US bishops tell Pope abuse scandal ‘lacerated’ Church

US prelates meet Pope Francis yesterday (CNS/Vatican Media)

The meeting yesterday between Pope Francis and the leaders of the US bishops’ conference on the clergy sexual abuse scandal resulted in a “lengthy, fruitful and good exchange”, the American prelates said. Source: NCR Online.

Conference president Cardinal Daniel DiNardo said in a statement that he and the three others taking part in the encounter told the pontiff how the Church in the US had been “lacerated by the evil of sexual abuse,” and that the Pope “listened very deeply from the heart.”

Cardinal DiNardo met with the Pope alongside Los Angeles Archbishop Jose Gomez, the conference vice president; Boston Cardinal Sean O’Malley, head of the papal commission on clergy abuse; and Msgr Brian Bransfield, the conference’s general secretary.

The Vatican did not release any information about the encounter, aside from official photos and a brief video of its beginning. The statement from the US bishops came about four hours after its scheduled start at noon-time in Rome.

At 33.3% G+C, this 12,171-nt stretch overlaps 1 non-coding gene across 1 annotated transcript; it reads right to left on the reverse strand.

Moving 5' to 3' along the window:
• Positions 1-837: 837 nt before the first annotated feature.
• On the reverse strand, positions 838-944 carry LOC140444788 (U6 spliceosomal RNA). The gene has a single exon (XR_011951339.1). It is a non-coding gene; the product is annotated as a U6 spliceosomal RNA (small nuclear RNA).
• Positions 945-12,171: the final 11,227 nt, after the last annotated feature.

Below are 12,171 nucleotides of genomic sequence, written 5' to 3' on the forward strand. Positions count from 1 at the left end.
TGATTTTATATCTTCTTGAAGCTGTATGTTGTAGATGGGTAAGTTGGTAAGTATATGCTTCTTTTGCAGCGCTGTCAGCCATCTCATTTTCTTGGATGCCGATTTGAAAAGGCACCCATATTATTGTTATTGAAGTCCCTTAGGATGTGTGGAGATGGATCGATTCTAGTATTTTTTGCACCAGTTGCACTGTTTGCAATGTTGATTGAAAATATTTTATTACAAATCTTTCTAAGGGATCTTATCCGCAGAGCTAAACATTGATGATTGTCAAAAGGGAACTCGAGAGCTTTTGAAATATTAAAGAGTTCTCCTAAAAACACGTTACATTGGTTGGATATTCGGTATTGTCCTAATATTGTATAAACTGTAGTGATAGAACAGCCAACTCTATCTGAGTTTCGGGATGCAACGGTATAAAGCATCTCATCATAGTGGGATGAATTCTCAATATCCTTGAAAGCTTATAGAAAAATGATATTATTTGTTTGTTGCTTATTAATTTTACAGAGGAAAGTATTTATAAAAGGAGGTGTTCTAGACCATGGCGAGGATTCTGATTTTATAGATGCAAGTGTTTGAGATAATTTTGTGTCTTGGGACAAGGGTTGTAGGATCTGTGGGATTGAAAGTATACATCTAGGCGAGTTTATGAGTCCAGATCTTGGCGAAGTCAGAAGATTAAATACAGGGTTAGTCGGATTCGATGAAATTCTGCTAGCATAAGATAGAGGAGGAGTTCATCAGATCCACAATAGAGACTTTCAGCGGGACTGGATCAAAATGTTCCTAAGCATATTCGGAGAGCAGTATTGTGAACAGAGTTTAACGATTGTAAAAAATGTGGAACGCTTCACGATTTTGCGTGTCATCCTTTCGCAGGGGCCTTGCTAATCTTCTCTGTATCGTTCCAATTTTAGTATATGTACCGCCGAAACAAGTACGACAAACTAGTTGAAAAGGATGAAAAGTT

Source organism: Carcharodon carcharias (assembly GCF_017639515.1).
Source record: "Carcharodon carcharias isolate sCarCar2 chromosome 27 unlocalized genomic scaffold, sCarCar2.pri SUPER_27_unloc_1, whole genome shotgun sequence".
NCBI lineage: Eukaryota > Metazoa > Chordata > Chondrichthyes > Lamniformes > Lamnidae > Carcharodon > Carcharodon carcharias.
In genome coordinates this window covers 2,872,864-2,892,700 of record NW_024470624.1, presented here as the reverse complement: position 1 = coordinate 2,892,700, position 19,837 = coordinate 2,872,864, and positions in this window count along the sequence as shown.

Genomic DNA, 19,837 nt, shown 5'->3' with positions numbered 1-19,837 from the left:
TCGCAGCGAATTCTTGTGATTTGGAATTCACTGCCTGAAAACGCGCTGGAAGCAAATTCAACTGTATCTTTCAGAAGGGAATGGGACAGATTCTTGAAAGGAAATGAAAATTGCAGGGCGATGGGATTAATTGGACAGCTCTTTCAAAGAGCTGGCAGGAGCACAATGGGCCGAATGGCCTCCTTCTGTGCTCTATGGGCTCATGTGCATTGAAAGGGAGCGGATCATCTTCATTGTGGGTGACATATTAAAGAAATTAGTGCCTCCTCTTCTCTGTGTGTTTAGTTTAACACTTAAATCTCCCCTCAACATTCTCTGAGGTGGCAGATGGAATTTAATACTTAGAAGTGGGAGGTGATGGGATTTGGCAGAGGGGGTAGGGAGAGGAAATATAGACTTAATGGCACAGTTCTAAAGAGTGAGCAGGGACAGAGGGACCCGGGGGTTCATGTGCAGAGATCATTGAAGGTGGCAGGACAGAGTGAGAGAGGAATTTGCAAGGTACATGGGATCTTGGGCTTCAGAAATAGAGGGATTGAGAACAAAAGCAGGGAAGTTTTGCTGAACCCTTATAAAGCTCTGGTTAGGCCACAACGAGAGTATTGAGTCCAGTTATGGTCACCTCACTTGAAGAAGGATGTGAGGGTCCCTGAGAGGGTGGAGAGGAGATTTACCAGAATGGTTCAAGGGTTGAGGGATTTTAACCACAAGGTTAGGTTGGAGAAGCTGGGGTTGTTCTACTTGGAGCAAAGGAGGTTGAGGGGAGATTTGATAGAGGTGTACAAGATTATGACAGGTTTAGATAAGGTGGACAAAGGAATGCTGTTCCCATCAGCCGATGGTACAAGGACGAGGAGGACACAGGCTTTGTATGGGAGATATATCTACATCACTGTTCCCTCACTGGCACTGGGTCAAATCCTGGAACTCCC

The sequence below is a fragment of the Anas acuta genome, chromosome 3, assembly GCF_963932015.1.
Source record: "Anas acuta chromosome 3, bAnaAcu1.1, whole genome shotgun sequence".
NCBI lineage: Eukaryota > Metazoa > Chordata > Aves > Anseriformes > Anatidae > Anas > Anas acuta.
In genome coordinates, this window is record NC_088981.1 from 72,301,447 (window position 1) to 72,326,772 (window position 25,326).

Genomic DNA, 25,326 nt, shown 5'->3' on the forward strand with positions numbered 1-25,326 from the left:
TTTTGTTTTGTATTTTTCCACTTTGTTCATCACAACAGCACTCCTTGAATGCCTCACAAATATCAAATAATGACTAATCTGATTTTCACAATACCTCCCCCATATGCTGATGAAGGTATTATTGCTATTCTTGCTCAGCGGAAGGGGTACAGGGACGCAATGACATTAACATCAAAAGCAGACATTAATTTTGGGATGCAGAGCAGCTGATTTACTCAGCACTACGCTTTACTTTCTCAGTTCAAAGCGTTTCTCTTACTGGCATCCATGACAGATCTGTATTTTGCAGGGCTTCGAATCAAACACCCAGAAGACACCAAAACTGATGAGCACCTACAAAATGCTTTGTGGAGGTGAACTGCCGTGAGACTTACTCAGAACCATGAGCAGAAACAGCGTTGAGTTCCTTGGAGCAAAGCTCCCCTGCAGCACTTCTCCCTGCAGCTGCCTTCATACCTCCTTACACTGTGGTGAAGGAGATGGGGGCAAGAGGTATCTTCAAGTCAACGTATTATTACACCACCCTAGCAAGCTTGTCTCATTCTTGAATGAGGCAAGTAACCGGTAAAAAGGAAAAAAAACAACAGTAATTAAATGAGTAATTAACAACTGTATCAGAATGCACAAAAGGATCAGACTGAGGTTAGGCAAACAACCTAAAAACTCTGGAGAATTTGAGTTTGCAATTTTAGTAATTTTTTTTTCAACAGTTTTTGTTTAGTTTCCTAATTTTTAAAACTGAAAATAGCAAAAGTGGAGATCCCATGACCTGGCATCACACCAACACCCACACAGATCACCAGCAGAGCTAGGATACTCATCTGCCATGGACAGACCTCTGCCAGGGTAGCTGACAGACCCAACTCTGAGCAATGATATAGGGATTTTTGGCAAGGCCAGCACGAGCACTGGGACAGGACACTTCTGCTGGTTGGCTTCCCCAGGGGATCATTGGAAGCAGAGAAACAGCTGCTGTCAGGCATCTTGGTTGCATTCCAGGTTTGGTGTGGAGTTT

Cardinal DiNardo first requested the encounter with Francis las month, two days after the August 14 release of a grand jury report in Pennsylvania revealed that more than 300 priests had been accused of committing sexual assault in six dioceses in the state over seven decades.

Release of that report came shortly after Archbishop Theodore McCarrick renounced his place in the College of Cardinals in the wake of revelations that he sexually harassed or abused several young men during his rise to become one of the US Church’s most senior prelates.

In a striking concurrence, as the meeting began at midday, the Vatican announced in its daily bulletin that the Pope had accepted the resignation of Wheeling-Charleston, West Virginia, Bishop Michael Bransfield, and appointed Baltimore Archbishop William Lori as the diocese’s apostolic administrator.

Although Bishop Bransfield, a relative of Msgr Brian Bransfield, had reached the traditional retirement age of 75 on September 8, Archbishop Lori said in a statement that he had been asked “to conduct an investigation into allegations of sexual harassment of adults against Bishop Bransfield.”

It is unknown what specific allegations Archbishop Lori has been asked to investigate, but Bishop Bransfield was the subject of scrutiny in 2012 when a witness in a Pennsylvania trial of two priests alleged hearing someone else claim that Bishop Bransfield had abused a teenage boy as a priest in Philadelphia years ago.

Bishop Bransfield denied the claim at the time.

FULL STORY

US bishops say meeting with Francis on clergy abuse was ‘lengthy, fruitful’ (NCR Online)

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